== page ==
Q&A with Liz Loewy: protecting yourself and your loved ones from financial fraud

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Financial scams come in all shapes and sizes. Fraudsters have become more sophisticated in their schemes and they don’t discriminate with respect to the age of their victims. The good news is that there are steps families can take to prevent and recognize fraud. With advanced planning and diligent monitoring, you can safeguard your own finances, your family’s finances and prevent the time, expense and emotional distress associated with being victimized.

Liz Loewy, general counsel for EverSafe  and former chief of the Elder Abuse Unit in the Manhattan D.A.’s office, is no stranger to financial fraud and its devastating impact on family members.

We talked with her about how you can best protect your family’s financial well-being.

Q: What exactly is a financial caregiver and what are their responsibilities?

A: About 18.5 million family members now serve as financial caregivers in the U.S. These folks have taken on the responsibility of managing money or property for loved ones who may not be fully capable of making sound financial decisions on their own.

This may involve paying bills, assisting with taxes, keeping an eye on their use of a new credit card, making decisions on investment accounts or guarding against identity theft. Keeping up with this responsibility for an entire family is an enormous challenge. If the caregiver has a professional life of his or her own, and doesn’t live with or near these loved ones, it’s an almost impossible task.

Q: What is financial fraud and why should I be worried about it?

A: Essentially, financial fraud is defined as exploitation, usually involving deception and motivated by personal gain. Anyone can be at risk for fraud because it usually starts small and is difficult to detect.

Financial fraud has been called a “silent epidemic,” largely because of the vast numbers of folks who do not, or cannot, report their experience to authorities. Some have been exploited by a family member—which for many, can be embarrassing to admit. And younger adult victims may not be as savvy about scams and what they should be looking out for with respect to identity theft and erratic financial activity.

Often times, financial services professionals can’t see the whole picture. Because of privacy laws, they aren’t able to communicate with each other about suspicious activity associated with a single customer’s account. And sophisticated scammers understand this; they’re good at flying under the radar, often stealing across a customer’s financial accounts and credit cards.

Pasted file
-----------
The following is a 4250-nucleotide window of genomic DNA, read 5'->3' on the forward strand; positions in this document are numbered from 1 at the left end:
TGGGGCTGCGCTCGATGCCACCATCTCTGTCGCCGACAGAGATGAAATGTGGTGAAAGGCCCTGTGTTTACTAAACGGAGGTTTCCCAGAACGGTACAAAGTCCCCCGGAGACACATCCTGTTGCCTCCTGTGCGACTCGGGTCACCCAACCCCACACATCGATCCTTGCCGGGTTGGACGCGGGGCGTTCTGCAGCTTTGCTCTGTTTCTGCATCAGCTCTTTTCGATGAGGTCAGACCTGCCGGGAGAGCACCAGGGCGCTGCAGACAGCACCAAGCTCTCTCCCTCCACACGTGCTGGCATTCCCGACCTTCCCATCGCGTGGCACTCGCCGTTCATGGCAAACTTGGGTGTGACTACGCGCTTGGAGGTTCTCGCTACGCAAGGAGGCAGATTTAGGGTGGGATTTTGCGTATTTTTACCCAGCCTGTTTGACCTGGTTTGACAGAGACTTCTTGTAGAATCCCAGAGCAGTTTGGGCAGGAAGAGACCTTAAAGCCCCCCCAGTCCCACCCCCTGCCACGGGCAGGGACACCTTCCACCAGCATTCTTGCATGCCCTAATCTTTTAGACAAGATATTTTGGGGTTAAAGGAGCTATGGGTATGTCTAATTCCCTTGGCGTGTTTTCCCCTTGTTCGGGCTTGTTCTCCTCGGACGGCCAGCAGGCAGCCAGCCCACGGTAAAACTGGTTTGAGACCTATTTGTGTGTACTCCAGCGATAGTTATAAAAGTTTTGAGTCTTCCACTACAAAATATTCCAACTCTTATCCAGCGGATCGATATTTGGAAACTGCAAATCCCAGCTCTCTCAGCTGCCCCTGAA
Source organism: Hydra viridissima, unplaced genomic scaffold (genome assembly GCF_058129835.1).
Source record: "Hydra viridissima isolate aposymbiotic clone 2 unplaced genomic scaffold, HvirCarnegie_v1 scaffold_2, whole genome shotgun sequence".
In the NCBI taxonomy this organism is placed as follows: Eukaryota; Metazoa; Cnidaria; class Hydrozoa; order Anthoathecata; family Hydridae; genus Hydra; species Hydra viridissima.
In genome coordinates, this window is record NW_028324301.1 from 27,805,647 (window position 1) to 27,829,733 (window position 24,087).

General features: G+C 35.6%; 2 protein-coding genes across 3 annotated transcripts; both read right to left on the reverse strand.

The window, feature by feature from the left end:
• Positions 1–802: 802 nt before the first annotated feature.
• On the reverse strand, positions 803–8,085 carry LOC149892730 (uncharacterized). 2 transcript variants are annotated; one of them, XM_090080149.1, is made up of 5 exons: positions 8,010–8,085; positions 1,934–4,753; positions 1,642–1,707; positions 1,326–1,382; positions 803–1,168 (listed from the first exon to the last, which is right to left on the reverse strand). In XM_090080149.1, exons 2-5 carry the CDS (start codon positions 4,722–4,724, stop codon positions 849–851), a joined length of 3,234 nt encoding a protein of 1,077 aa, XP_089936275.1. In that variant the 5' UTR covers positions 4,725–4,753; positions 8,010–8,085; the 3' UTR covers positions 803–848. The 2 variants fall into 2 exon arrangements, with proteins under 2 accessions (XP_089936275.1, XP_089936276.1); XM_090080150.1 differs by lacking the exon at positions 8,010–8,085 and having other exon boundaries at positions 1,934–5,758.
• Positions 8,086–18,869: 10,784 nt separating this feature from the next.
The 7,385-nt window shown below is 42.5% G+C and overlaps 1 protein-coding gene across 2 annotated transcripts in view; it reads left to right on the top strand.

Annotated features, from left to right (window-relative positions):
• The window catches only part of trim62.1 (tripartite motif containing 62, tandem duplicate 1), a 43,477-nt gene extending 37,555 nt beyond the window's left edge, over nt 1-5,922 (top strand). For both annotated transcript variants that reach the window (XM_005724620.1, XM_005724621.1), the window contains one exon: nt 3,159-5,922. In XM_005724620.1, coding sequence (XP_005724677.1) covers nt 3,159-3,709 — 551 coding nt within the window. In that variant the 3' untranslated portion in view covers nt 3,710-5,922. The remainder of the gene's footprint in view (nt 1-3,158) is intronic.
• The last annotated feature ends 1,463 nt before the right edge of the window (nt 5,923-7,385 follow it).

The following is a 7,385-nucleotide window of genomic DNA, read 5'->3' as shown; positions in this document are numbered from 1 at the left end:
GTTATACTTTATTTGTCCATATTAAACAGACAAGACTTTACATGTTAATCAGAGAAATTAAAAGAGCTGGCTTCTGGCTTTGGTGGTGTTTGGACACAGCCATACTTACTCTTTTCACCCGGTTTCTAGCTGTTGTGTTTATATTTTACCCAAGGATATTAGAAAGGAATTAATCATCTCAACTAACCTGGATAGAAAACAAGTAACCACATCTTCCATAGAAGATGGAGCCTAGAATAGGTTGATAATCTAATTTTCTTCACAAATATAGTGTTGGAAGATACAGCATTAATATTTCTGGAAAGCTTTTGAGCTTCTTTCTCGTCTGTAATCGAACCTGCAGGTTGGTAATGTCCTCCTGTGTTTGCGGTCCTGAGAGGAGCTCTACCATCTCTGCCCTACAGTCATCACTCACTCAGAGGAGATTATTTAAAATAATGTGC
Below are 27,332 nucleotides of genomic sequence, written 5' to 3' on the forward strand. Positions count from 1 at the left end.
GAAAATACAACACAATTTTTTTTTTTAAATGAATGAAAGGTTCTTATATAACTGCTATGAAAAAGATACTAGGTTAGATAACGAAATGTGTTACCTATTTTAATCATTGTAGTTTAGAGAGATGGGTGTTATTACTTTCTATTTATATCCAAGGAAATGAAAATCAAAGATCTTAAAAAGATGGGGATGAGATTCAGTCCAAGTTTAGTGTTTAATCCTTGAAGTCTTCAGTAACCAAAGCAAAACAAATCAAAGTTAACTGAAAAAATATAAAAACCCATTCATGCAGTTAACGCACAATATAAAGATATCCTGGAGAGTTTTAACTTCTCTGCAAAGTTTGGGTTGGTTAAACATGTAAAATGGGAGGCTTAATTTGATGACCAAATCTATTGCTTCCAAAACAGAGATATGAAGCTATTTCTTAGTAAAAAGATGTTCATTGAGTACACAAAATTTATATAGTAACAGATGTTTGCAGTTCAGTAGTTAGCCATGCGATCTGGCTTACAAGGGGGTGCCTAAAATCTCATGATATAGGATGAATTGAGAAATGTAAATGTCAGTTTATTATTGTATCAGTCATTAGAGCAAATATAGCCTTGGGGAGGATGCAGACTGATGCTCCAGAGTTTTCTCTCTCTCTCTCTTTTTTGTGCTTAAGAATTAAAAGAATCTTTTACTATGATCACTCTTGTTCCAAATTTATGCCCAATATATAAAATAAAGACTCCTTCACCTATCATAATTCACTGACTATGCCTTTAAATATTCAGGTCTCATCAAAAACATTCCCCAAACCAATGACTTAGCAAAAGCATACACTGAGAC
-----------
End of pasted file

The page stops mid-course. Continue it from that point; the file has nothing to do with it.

Q: For busy people who may be managing not only their own finances and wellness, but also that of their spouses and loved ones, what is your number one recommendation for financial protection?

A: My number one recommendation for people who want to protect their own and their family members’ finances is to be diligent about monitoring.

A solution? Technology.

Software is a terrific tool for meeting the challenges of financial caregiving. EverSafe  is one such example. It’s a digital service for caregivers that enables them to monitor loved ones’ financial accounts, credit cards and their credit reports daily for any signs of suspicious activity or identity theft. Caregivers, as well as EverSafe members, receive alerts and can view family members’ financial activity—all in one place.

Q: Is protecting yourself from financial fraud something only senior-aged individuals need to worry about?

A: This is something I am asked a lot, and my answer is always the same: absolutely not.

Individuals of any age can be defrauded. And although research has shown that nearly one in five seniors has been the victim of some type of fraud, exploiters don’t rule out targeting younger adults. In fact, adults between 18 and 24 are one of the groups most vulnerable to identity theft. About 30 percent of identity theft reports came from this age group in a 2006 study . The bottom line is that scammers have become increasingly sophisticated in their schemes. Older people, college-age young adults and middle-age folks are all at risk of become the unwitting victims of fraud.

Author: Stephanie Sample

May 16, 2017